Factors to consider in selecting the mode of therapy include the patient's potential for immunologic improvement, the location and severity of CMV retinitis, and the risks, costs, and convenience associated with various therapies. Before introduction of HAART, lifelong anti-CMV therapy was required to prevent progression of CMV retinal disease and subsequent loss of vision in AIDS. The beneficial effect of HAART on the immunologic status of some patients has made the role of maintenance anti-CMV treatment less clear. Maintenance anti-CMV medications have been safely stopped in some small series of AIDS patients with stable inactive CMV retinitis and elevated CD4+ cell counts (above 100 cells/μl) without reactivation of CMV retinitis.26,90,91 Thus, immune recovery following potent HAART may be effective to control a major opportunistic infection, even in patients with a history of previous severe immunosuppression. Patients may be at risk for reactivation of CMV retinitis despite initial favorable response to HAART if their CD4 lymphocyte count falls below 50 cells/mm3.92

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Any entity that produces a focal or diffuse retinitis with or without retinal hemorrhage in an immunosuppressed host should be considered in the differential diagnosis of CMV retinitis. Because immunosuppressed patients can also develop a myriad of other opportunistic ocular infections, the treatments for which may differ dramatically from CMV retinitis, differentiation is crucial.11,12 For the most part, the clinical history and a careful ophthalmoscopic examination of both eyes will be sufficient to identify CMV as the offending pathogen. In unusual cases, a period of close observation, an empiric treatment trial with anti-CMV therapy, or even a vitreous or retinal biopsy may be indicated.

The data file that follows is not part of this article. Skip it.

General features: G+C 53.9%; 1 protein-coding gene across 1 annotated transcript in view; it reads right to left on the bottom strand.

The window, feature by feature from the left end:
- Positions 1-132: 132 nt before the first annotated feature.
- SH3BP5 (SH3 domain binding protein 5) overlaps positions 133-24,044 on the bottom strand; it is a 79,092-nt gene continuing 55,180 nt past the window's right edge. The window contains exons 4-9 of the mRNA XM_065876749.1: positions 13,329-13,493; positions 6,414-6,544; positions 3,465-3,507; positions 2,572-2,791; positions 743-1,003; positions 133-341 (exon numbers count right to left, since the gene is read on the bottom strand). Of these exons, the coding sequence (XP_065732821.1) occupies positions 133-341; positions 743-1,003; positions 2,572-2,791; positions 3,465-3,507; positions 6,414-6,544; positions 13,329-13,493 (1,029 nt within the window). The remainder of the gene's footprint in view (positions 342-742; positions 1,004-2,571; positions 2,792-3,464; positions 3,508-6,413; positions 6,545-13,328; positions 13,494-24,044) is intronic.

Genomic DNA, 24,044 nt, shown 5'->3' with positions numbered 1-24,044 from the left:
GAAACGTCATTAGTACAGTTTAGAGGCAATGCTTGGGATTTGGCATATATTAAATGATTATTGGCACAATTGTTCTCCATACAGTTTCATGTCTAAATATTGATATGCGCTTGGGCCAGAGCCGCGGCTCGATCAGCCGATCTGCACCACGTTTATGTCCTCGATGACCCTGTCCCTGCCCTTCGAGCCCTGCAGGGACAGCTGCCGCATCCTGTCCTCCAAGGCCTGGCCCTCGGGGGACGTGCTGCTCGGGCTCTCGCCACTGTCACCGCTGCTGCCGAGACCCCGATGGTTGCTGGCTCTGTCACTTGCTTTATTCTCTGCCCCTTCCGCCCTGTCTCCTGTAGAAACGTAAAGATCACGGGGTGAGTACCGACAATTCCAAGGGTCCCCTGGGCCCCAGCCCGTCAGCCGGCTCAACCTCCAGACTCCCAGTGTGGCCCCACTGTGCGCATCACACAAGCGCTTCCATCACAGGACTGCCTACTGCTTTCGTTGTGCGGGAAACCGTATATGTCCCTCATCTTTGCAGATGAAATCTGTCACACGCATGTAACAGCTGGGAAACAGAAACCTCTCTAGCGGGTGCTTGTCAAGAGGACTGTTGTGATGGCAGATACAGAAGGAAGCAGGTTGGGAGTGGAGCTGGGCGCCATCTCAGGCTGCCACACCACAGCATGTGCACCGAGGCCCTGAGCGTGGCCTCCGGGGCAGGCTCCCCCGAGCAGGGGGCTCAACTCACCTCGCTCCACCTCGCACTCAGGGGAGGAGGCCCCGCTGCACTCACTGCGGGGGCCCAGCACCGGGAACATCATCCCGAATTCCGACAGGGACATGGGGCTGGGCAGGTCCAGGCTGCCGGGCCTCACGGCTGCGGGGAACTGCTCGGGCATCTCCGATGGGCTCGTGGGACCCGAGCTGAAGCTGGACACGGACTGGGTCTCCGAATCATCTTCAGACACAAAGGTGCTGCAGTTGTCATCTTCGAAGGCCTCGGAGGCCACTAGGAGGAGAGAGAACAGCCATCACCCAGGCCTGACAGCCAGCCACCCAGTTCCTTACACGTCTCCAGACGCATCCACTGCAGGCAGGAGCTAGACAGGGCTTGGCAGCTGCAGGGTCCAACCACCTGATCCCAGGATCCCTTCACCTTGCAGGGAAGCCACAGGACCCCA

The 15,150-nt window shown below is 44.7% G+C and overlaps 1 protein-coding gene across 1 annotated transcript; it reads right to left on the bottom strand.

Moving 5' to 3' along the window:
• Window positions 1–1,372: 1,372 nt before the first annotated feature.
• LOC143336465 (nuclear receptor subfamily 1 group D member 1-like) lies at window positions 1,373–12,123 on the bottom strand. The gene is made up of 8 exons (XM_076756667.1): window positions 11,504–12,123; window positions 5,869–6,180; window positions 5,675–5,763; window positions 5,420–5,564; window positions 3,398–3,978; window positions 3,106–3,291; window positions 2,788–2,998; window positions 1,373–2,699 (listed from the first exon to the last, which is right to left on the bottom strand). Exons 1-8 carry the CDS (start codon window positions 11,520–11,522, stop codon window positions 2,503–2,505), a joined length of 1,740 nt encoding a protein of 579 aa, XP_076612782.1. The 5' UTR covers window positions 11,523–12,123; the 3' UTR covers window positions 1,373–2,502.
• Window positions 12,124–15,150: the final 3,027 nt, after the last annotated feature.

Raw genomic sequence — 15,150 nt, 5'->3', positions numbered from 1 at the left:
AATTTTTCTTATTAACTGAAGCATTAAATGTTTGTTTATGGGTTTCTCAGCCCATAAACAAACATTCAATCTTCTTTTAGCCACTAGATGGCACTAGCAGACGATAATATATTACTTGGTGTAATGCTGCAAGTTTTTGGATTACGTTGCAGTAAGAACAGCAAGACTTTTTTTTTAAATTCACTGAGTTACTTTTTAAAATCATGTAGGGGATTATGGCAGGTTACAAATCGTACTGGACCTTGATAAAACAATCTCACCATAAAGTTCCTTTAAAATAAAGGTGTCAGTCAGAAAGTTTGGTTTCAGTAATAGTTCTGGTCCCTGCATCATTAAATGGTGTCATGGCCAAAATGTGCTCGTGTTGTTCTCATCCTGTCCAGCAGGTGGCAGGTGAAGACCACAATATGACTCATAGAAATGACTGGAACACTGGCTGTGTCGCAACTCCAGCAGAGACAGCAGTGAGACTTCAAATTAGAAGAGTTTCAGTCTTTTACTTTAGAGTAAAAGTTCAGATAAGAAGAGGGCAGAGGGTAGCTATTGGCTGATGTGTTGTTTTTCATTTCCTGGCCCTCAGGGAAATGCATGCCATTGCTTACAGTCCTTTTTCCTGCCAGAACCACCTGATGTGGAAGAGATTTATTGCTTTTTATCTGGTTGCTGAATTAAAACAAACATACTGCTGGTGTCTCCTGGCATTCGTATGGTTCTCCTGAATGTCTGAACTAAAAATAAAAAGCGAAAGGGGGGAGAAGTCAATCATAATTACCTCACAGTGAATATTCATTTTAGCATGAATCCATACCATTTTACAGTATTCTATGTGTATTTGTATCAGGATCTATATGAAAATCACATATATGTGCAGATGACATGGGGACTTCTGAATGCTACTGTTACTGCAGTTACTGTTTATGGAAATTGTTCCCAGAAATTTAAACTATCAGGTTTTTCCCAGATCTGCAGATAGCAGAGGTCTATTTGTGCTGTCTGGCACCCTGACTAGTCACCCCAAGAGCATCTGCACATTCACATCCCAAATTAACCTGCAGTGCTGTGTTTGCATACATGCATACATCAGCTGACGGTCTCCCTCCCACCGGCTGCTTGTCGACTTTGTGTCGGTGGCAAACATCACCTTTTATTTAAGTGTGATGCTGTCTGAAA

HIV retinopathy is the entity most likely to be confused with early CMV retinitis.27 It is the most common ocular manifestation of patients with AIDS, occurring in about two thirds of those diagnosed with the disease.15,18 HIV retinopathy consists of multiple, cotton-wool spots, scattered retinal hemorrhages, and is usually bilateral. If these areas of retinal whitening resemble CMV, close observation over a period of days to weeks with documentation by photography is recommended. CMV retinitis will invariably progress, whereas cotton wool spots eventually resolve. HIV retinopathy rarely produces visual loss.